Background US Navy nurses provide en route care for critically injured combat casualties without having a formal program for training, utilization, or evaluation. Little is known about missions supported by Navy nurses.
Objectives To characterize the number and types of patients transported and skill sets required by Navy nurses during 2 combat support deployments.
Methods All interfacility casualty transfers between 2 separate facilities in Iraq and Afghanistan were assessed. Number of patients treated, number transported, en route care provider type, transport priority level and duration, injury severity, indication for critical care transport, en route care interventions, and vital signs were evaluated.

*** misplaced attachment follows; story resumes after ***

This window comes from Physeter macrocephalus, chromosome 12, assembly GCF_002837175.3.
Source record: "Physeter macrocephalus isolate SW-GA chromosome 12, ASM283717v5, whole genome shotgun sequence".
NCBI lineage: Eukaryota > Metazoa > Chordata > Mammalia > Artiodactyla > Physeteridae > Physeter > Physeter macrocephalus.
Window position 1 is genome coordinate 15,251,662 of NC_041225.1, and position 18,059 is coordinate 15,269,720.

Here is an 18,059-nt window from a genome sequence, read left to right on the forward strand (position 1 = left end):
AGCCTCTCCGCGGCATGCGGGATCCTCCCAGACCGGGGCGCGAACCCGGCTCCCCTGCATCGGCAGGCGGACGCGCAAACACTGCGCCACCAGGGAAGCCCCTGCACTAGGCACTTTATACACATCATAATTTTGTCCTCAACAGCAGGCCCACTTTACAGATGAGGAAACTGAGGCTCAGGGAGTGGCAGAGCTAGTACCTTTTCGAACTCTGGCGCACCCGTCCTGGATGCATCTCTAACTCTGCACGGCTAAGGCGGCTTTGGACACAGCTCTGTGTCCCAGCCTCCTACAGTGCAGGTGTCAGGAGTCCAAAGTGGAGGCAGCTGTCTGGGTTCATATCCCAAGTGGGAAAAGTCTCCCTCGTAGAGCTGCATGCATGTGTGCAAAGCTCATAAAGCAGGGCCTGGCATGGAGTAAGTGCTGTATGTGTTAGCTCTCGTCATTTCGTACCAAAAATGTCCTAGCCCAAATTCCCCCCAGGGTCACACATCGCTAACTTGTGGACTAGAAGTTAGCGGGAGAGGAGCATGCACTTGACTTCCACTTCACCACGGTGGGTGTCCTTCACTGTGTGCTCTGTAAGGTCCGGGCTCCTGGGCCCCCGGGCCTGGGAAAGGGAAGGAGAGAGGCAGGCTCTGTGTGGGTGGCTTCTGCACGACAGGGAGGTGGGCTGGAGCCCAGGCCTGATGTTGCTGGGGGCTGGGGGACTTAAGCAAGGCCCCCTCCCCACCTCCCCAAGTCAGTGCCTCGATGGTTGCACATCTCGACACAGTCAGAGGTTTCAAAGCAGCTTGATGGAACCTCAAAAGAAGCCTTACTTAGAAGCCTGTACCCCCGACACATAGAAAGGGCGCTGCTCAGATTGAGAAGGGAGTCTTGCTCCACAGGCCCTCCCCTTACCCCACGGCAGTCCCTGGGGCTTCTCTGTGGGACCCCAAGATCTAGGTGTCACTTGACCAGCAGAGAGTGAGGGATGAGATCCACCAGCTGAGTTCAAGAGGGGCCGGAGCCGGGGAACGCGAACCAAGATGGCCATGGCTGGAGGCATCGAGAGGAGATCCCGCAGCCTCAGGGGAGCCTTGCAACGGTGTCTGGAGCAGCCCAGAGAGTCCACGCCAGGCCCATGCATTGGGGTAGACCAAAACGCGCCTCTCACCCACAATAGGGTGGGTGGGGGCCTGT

Results Of 1550 casualties, 630 required medical evacuation to a higher level of care. Of those, 133 (21%) were transported by a Navy nurse, with 131 (98.5%) classified as “urgent,” accounting for 46% of all urgent transports. The primary indication for en route care nursing was mechanical ventilation of intubated patients (97%). Mean (SD) patient transport time was 29.8 (7.9) minutes (range, 17-61 minutes). The most common en route care interventions were administration of intravenous sedation (80%), neuromuscular blockade (79%), and opioids (48%); transfusions (18%); and ventilation changes (11%). No intubations, cricothyroidotomies, chest tube placements, or needle decompressions were performed en route. No deaths occurred during transport.
Conclusions US Navy nurses successfully transported critically injured patients without observed adverse events. Establishing en route care as a program of record in the Navy will facilitate continuous process improvement to ensure that future casualties receive optimized en route care. (Critical Care Nurse. 2018; 38:e1-e6)